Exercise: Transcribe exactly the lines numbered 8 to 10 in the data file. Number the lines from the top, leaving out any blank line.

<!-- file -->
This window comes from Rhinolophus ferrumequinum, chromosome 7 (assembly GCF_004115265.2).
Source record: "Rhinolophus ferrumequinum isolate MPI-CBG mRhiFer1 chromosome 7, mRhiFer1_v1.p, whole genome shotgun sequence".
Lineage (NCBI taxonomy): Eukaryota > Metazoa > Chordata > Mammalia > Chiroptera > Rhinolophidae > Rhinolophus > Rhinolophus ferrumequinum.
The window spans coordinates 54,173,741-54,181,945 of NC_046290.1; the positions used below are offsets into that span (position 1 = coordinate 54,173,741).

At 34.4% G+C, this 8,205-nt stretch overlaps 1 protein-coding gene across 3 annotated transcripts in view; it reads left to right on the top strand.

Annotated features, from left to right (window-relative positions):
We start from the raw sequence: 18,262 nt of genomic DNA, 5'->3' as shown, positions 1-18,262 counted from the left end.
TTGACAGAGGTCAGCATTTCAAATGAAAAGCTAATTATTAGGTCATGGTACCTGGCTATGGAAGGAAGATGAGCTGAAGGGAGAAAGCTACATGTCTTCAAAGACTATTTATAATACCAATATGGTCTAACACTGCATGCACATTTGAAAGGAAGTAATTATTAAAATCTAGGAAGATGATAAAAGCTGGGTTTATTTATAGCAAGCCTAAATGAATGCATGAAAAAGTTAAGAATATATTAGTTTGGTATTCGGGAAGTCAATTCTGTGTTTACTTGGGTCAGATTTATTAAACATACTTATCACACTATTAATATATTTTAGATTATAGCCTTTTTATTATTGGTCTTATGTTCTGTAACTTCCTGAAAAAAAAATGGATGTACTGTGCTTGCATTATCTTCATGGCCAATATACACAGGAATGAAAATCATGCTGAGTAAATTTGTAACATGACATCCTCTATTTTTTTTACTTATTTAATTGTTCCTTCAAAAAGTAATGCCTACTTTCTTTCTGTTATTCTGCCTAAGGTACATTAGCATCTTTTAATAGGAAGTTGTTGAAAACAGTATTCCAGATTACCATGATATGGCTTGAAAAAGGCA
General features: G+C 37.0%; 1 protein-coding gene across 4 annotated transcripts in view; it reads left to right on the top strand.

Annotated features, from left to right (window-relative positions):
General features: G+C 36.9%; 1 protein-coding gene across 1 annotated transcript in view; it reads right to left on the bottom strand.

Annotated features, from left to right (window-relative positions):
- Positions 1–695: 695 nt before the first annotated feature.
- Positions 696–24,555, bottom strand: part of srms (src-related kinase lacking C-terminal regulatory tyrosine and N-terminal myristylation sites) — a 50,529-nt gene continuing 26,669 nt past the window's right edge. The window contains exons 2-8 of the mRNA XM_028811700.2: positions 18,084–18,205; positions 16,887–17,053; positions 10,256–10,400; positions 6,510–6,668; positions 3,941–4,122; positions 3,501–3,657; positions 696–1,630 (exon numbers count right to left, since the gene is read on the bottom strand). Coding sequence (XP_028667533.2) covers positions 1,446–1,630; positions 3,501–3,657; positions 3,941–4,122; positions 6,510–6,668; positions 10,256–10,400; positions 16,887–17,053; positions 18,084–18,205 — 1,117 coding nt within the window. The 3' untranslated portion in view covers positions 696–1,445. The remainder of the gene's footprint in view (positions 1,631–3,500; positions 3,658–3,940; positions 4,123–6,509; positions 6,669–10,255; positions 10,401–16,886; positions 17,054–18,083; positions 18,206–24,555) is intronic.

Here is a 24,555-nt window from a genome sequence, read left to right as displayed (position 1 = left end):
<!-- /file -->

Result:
TTGACAGAGGTCAGCATTTCAAATGAAAAGCTAATTATTAGGTCATGGTACCTGGCTATGGAAGGAAGATGAGCTGAAGGGAGAAAGCTACATGTCTTCAAAGACTATTTATAATACCAATATGGTCTAACACTGCATGCACATTTGAAAGGAAGTAATTATTAAAATCTAGGAAGATGATAAAAGCTGGGTTTATTTATAGCAAGCCTAAATGAATGCATGAAAAAGTTAAGAATATATTAGTTTGGTATTCGGGAAGTCAATTCTGTGTTTACTTGGGTCAGATTTATTAAACATACTTATCACACTATTAATATATTTTAGATTATAGCCTTTTTATTATTGGTCTTATGTTCTGTAACTTCCTGAAAAAAAAATGGATGTACTGTGCTTGCATTATCTTCATGGCCAATATACACAGGAATGAAAATCATGCTGAGTAAATTTGTAACATGACATCCTCTATTTTTTTTACTTATTTAATTGTTCCTTCAAAAAGTAATGCCTACTTTCTTTCTGTTATTCTGCCTAAGGTACATTAGCATCTTTTAATAGGAAGTTGTTGAAAACAGTATTCCAGATTACCATGATATGGCTTGAAAAAGGCA
General features: G+C 37.0%; 1 protein-coding gene across 4 annotated transcripts in view; it reads left to right on the top strand.

Annotated features, from left to right (window-relative positions):